As I am sure most of you are aware, it has been a summer of consistent and sometimes disturbing, sometimes disorienting news. There was the heartbreaking mass shooting in Charleston on June 17th. Most recently, we see and hear about the distressing and hard-to-resolve refugee crisis in Europe and the Middle East.  In between, I’m sure many of you read or heard about the protests — and response — in Ferguson, Missouri on the anniversary of Michael Brown’s death. I bet that almost all of you are somewhat aware that our two main political parties are in the process of choosing who will run against each other for President next year, and along with it, you know something of the rise of Donald Trump as the potential Republican candidate.

In perhaps less nationally or globally important news, I wonder how many of you are aware that someone named Oliver Sacks died on August 30th. His death was actually front-page news, but if you didn’t know who he was, then perhaps it didn’t register. ​I first became acquainted with the writing of Oliver Sacks when a friend gave me the book with the improbable title of The Man Who Mistook His Wife for a Hat.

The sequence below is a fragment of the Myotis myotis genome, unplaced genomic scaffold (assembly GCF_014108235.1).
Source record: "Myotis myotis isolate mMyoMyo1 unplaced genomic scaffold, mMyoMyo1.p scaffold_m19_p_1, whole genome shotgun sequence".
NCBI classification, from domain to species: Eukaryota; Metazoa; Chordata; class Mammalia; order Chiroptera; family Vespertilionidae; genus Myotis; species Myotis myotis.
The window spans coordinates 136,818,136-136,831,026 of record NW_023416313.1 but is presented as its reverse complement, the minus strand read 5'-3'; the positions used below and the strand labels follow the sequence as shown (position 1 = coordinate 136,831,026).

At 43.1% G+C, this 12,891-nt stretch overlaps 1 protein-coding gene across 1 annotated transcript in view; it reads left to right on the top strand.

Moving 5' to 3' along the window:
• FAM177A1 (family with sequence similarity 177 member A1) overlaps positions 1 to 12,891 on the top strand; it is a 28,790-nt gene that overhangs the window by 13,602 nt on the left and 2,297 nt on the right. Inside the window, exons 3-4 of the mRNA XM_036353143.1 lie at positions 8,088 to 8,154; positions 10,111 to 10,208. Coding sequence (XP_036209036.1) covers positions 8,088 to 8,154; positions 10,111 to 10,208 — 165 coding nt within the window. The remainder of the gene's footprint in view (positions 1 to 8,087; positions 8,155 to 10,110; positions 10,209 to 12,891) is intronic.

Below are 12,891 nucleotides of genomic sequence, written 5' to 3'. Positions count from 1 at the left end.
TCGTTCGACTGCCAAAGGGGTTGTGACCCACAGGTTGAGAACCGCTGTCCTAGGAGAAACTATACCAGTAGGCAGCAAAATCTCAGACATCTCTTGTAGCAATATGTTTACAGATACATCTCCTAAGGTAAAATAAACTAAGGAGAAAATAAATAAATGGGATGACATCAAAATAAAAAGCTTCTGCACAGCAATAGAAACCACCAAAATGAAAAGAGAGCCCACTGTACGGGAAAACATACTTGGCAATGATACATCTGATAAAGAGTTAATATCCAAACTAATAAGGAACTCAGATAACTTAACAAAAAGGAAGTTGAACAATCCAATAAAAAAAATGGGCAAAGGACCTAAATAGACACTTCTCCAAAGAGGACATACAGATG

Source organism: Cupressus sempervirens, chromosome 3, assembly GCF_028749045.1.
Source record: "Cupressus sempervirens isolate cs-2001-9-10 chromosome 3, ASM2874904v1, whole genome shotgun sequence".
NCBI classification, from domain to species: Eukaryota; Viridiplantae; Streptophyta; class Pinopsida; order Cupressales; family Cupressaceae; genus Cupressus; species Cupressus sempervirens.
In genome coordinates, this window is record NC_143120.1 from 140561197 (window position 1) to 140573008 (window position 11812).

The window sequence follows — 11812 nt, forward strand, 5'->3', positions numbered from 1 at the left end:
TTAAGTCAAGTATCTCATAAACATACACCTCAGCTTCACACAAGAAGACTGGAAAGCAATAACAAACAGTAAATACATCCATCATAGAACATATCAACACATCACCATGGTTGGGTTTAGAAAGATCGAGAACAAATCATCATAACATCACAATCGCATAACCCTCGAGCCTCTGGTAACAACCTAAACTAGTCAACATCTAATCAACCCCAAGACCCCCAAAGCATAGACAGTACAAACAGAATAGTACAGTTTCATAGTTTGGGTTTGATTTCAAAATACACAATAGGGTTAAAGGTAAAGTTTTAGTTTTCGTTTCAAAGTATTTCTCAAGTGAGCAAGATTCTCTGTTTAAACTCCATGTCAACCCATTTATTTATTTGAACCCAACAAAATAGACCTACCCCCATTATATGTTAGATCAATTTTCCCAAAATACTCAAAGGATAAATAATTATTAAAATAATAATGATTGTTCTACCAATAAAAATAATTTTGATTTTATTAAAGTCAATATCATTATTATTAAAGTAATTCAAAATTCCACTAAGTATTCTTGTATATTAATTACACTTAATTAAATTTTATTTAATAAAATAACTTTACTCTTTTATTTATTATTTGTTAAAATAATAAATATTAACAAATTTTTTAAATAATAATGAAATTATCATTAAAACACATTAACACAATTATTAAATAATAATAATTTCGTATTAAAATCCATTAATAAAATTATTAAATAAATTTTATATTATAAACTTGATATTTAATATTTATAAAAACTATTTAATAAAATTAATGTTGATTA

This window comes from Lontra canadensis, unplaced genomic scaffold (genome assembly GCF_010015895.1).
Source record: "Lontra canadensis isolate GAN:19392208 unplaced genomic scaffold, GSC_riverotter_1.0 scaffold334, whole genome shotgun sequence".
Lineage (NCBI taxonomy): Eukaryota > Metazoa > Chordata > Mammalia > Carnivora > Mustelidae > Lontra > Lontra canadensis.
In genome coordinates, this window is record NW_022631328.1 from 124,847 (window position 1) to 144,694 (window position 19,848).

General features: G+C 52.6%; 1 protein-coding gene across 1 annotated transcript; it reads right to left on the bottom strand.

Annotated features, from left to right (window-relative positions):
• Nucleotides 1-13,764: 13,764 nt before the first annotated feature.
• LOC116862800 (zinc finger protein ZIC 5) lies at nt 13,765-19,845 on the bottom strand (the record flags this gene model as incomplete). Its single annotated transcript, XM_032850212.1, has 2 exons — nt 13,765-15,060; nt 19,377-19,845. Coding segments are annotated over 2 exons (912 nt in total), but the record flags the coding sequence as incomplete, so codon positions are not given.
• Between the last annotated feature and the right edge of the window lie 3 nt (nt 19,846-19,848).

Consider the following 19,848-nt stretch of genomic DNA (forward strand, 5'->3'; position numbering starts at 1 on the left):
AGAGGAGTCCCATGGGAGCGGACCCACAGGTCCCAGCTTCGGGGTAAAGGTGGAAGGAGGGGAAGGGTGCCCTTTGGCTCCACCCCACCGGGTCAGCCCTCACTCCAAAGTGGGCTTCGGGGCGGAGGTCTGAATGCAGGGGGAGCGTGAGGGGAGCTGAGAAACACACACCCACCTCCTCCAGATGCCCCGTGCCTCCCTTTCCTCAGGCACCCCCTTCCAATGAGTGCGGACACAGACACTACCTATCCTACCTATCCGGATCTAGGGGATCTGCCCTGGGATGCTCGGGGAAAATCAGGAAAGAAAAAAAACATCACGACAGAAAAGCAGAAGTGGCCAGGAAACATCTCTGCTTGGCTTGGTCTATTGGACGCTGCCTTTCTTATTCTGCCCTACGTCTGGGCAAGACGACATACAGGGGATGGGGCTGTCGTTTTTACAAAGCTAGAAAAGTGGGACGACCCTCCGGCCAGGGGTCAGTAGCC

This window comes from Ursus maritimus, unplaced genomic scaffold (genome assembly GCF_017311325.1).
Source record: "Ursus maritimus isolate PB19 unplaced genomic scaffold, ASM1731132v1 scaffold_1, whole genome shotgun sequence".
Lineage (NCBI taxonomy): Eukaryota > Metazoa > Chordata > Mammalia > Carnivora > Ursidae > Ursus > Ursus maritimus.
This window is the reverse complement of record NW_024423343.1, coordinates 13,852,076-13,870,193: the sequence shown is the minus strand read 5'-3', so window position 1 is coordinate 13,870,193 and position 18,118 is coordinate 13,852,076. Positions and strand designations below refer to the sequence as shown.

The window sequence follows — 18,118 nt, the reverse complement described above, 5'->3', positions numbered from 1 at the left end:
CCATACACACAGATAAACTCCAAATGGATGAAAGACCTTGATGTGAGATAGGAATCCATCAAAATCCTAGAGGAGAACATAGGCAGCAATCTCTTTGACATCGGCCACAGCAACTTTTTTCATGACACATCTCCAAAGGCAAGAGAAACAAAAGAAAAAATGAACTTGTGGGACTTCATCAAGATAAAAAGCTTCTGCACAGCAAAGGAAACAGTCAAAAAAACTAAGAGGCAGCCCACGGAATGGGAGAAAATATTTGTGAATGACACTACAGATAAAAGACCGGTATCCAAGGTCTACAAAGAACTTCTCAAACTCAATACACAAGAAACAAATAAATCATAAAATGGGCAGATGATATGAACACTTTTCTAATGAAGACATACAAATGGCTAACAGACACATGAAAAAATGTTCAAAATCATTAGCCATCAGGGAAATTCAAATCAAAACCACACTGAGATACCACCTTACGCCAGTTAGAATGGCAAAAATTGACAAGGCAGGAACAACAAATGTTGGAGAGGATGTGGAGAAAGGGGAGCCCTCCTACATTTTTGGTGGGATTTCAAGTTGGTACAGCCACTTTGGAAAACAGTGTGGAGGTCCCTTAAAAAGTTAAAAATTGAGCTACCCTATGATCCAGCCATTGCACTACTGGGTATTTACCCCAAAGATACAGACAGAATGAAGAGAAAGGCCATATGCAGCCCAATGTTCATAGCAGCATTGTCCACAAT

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Vital Words – June 12th, 2015

Dear Friends,
New York City is chock full of glorious sights and the challenge is to find the time to make the most of what is available. Last month the Whitney Museum opened its new building in the far West Village in Manhattan. My wife pushed us to visit but I was reluctant to agree, dreading the crowds and feeling rushed at the close of the school year, but in the end I was glad she persevered.

The new building, designed by the internationally renowned architect Renzo Piano, is an incredible achievement, a collection of wide, long, open galleries, with a jumble of exterior terraces and staircases, made from concrete, steel, and reclaimed wood. Having done several building projects at Berkeley Carroll, in the challenging (read that as maddening) construction environment of New York City, I am astounded by the complexity and size of this building.